Directing: Actor Verb List – The Subtext

February 15, 2023
3 mins read

Theatre practitioner Stanislavski maintained that only 10% of what’s going on in our heads is expressed through words; the remaining 90% lies bedded beneath the script. This is subtext, and in Stanislavski’s own words, “[subtext] flows uninterruptedly beneath the words of the text, giving them life and a basis for existing… It is the subtext that makes us say the words we do in a play”. Or, for our sake, a film.

What are Actor Verbs?

In the context of theater and film performance, an actor’s verbs refer to action words or verbs that describe the character’s actions, intentions, and motivations in a scene. These verbs help actors identify their characters’ emotional and physical actions in a particular moment, which helps them create a more nuanced and convincing performance.

For example, an actor might identify the actor’s verb “to plead” in a particular scene, indicating that their character is trying to convince someone of something, perhaps through begging or supplication. Other examples of actor’s verbs in this context might include “to intimidate,” “to cajole,” “to seduce,” or “to deceive.”

This approach can help actors convey emotional truth and realism that draws the audience into the story. By focusing on the actor’s verbs in a scene, actors can better understand their characters and motivations. They can create a more compelling and believable performance that engages the audience.

Here is a list of action (actor) verbs useful for helping the actor’s process of creating a subtext. Of course, this isn’t the definitive list of lists. A lot of verbs are missing from it. Verbs that are commonly mistaken for actor’s verbs are the ones that require several actions or are not pursuable without words, such as “to build,” which is an activity or result.

“To question as to whether an action verb is doable, you have to measure the ability of the actor to pursue the action readily without any dialogue.”  Stanislavski.

Actor Verb List

Does it immediately make one think of something one can pursue without speaking? If it does, it is an actor’s verb, and these words will immediately enable the actor to respond and (hopefully) give you the performance you need.

To accuse

To admire

To admonish

To adore

To amuse

To annoy

To apologize

To applaud

To attack

To bask

To beg

To belittle

To bestow

To boast

To brag

To brood

To brush off

To buddy up

To caress

To celebrate

To challenge

To charm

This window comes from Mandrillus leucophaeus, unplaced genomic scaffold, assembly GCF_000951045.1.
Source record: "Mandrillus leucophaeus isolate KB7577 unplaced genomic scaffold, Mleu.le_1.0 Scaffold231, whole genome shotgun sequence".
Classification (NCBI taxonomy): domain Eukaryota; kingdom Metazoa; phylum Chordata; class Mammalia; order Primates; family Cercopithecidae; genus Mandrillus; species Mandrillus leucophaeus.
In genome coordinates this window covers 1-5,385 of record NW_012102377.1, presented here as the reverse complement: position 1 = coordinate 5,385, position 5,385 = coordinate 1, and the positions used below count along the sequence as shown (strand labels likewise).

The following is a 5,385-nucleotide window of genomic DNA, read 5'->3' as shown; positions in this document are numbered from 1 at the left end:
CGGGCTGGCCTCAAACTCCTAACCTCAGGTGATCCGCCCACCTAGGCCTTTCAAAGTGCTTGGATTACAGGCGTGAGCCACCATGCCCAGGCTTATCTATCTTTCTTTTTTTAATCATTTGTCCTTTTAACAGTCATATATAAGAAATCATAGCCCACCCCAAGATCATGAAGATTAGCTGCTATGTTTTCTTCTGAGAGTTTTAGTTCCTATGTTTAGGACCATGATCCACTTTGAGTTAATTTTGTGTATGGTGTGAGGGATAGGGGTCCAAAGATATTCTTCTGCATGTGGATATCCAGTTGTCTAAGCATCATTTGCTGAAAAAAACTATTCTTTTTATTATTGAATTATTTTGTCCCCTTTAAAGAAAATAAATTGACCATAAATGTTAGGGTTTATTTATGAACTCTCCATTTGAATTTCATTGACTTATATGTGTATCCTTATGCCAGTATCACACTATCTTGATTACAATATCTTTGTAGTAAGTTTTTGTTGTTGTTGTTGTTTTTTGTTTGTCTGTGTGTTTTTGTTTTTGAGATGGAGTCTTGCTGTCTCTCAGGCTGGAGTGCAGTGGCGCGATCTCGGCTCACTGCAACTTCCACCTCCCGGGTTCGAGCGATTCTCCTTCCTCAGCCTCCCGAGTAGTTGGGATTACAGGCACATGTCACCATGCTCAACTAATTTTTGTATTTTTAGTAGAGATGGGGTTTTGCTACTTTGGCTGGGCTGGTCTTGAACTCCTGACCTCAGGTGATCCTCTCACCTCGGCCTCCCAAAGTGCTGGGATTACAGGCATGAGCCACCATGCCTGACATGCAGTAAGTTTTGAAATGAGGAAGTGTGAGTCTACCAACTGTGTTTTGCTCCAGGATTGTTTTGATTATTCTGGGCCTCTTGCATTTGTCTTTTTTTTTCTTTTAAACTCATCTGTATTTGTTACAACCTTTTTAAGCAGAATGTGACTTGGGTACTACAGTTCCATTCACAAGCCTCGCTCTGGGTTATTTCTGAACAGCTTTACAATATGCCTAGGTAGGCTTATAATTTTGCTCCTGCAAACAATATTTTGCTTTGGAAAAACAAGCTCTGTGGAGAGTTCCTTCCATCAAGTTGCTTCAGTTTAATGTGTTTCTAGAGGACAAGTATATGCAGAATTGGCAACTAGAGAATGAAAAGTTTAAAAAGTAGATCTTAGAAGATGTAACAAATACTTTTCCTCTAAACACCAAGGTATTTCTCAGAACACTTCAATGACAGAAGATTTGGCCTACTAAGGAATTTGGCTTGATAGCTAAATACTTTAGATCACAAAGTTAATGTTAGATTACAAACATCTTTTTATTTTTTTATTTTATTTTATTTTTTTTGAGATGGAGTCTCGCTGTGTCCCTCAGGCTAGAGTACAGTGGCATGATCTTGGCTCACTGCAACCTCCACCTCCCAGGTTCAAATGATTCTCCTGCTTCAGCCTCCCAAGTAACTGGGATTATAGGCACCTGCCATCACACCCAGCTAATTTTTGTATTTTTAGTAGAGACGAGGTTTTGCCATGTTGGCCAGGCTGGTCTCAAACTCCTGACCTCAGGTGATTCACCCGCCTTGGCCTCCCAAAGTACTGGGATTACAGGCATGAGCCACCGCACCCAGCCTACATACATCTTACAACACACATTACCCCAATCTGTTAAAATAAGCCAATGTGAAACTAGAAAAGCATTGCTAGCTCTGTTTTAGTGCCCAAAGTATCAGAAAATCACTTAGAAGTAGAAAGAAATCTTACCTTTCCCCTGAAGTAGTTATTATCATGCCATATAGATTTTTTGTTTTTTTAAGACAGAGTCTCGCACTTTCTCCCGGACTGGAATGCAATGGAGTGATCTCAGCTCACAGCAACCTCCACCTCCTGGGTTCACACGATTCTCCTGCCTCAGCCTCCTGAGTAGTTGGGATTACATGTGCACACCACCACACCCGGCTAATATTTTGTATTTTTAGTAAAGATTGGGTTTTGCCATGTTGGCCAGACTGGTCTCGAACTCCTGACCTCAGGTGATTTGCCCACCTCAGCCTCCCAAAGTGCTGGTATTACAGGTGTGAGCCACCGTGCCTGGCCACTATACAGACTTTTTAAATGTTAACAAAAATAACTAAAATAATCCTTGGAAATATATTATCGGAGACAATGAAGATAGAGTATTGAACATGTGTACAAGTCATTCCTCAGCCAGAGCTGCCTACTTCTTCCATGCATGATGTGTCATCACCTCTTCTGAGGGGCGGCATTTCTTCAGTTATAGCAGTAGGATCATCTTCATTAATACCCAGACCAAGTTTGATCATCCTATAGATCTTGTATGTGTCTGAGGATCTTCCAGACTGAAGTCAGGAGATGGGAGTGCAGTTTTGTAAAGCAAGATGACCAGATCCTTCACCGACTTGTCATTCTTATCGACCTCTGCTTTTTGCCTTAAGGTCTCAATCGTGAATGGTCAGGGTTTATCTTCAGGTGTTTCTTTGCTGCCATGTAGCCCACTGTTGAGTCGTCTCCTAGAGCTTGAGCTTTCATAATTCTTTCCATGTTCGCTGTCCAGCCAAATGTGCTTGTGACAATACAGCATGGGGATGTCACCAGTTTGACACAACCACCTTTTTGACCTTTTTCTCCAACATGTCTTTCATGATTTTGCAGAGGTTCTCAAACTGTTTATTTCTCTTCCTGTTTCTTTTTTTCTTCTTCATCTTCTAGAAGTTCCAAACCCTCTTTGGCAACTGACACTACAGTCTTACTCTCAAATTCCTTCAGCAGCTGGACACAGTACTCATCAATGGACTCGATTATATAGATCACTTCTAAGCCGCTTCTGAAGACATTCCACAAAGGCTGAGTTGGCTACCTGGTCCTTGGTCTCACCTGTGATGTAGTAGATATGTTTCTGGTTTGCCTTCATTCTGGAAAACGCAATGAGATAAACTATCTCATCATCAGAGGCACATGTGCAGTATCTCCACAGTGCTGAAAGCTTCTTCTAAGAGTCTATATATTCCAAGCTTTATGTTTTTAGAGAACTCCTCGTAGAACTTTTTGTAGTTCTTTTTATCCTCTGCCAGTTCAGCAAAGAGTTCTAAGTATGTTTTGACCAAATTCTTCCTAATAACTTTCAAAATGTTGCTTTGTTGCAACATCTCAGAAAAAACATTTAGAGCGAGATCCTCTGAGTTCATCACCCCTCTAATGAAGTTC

To check out

To coax

To comfort

To command

To confess

To confide

To confront

To congratulate

To cuddle

To defend

To deify

To demand

To destroy

To dis

To discard

To discover

To dismiss

To distract

To embrace

To entertain

To entice

To erupt

To escape

To examine

To explode

To exult

To flatter

To flaunt

To flee

To flirt

To gloat

To grieve

To hide

To idolize

To ignore

To impress

To incite

To inspect

To instruct

To invade

To invite

To lure

To mock

To mother

To mourn

To ogle

To patronize

To perform

To pester

To pleas

To ponder

To pounce

To preen

To prepare

To primp

To probe

To protect

To put down

To question

To reject

To rescue

To retreat

To ridicule

To savor

To scold

To scrutinize

To search

To seduce

To seethe

To shock

To show off

To sneak

To soothe

To stalk

To startle

To strut

To surrender

To tantalize

To taunt

To teach

To tease

To tempt

To test

To threaten

To trump

To ward off

To wan

To welcome

To withdraw

To worship

To yearn

Actor Verb Tips

Cartoon actor holding a script with an assassitant cameraman holding a clapperboard in front of him. - Actor Verbs
  1. Study the script: The script is your guide to the character and is the best place to start when identifying actor verbs. Look for clues in the dialogue and stage directions, and pay close attention to the character’s emotions and motivations.
  2. Consider the context: The actor verb you choose will depend on the scene’s context. Think about what your character is trying to achieve and what actions they might take to achieve their goals.
  3. Use your imagination: Don’t be afraid to experiment and try out different options when identifying actor verbs. Use your imagination to put yourself in the character’s shoes and think about how you would react in their situation.
  4. Be specific: The more specific you can be with your actor verbs, the better. Instead of using broad terms like “to persuade,” try to be more precise by choosing a verb like “to flatter,” “to threaten,” or “to seduce.”
  5. Use your body and voice: Once you’ve identified your actor verbs, use your body and voice to bring them to life. Consider how you can physically embody the verb and use your voice to emphasize your action.

For more on actor’s verbs and subtext, check out Changing Direction by Lenore DeKoven.

Lewis McGregor

Lewis McGregor is a filmmaker, photographer and online content creator from Wales.